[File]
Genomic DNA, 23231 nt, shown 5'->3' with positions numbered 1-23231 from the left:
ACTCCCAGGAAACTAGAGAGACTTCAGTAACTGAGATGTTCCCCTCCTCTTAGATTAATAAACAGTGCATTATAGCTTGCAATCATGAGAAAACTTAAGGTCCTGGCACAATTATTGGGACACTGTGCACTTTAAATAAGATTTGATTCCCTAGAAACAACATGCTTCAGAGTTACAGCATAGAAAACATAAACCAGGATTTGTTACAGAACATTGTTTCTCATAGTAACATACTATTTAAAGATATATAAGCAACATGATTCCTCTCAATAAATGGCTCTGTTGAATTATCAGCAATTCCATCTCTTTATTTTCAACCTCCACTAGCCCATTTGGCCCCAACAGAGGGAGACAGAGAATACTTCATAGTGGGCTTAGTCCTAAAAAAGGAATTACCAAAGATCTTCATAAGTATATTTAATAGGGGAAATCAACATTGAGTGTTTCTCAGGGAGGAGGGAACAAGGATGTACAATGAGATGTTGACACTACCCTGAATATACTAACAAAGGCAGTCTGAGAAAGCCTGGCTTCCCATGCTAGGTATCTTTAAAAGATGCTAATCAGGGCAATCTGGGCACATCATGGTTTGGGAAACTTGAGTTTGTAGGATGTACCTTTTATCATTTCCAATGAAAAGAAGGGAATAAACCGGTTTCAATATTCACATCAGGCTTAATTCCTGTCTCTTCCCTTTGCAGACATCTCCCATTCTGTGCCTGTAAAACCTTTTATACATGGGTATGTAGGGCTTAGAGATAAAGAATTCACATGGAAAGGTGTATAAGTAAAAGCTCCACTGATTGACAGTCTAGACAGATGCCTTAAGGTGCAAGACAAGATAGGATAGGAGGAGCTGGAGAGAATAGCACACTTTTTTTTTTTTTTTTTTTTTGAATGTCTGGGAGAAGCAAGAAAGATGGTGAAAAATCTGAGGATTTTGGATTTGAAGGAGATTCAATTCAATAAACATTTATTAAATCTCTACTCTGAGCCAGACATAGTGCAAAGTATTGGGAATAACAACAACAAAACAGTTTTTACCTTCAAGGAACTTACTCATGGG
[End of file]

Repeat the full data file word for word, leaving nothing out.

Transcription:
Genomic DNA, 23231 nt, shown 5'->3' with positions numbered 1-23231 from the left:
ACTCCCAGGAAACTAGAGAGACTTCAGTAACTGAGATGTTCCCCTCCTCTTAGATTAATAAACAGTGCATTATAGCTTGCAATCATGAGAAAACTTAAGGTCCTGGCACAATTATTGGGACACTGTGCACTTTAAATAAGATTTGATTCCCTAGAAACAACATGCTTCAGAGTTACAGCATAGAAAACATAAACCAGGATTTGTTACAGAACATTGTTTCTCATAGTAACATACTATTTAAAGATATATAAGCAACATGATTCCTCTCAATAAATGGCTCTGTTGAATTATCAGCAATTCCATCTCTTTATTTTCAACCTCCACTAGCCCATTTGGCCCCAACAGAGGGAGACAGAGAATACTTCATAGTGGGCTTAGTCCTAAAAAAGGAATTACCAAAGATCTTCATAAGTATATTTAATAGGGGAAATCAACATTGAGTGTTTCTCAGGGAGGAGGGAACAAGGATGTACAATGAGATGTTGACACTACCCTGAATATACTAACAAAGGCAGTCTGAGAAAGCCTGGCTTCCCATGCTAGGTATCTTTAAAAGATGCTAATCAGGGCAATCTGGGCACATCATGGTTTGGGAAACTTGAGTTTGTAGGATGTACCTTTTATCATTTCCAATGAAAAGAAGGGAATAAACCGGTTTCAATATTCACATCAGGCTTAATTCCTGTCTCTTCCCTTTGCAGACATCTCCCATTCTGTGCCTGTAAAACCTTTTATACATGGGTATGTAGGGCTTAGAGATAAAGAATTCACATGGAAAGGTGTATAAGTAAAAGCTCCACTGATTGACAGTCTAGACAGATGCCTTAAGGTGCAAGACAAGATAGGATAGGAGGAGCTGGAGAGAATAGCACACTTTTTTTTTTTTTTTTTTTTTGAATGTCTGGGAGAAGCAAGAAAGATGGTGAAAAATCTGAGGATTTTGGATTTGAAGGAGATTCAATTCAATAAACATTTATTAAATCTCTACTCTGAGCCAGACATAGTGCAAAGTATTGGGAATAACAACAACAAAACAGTTTTTACCTTCAAGGAACTTACTCATGGG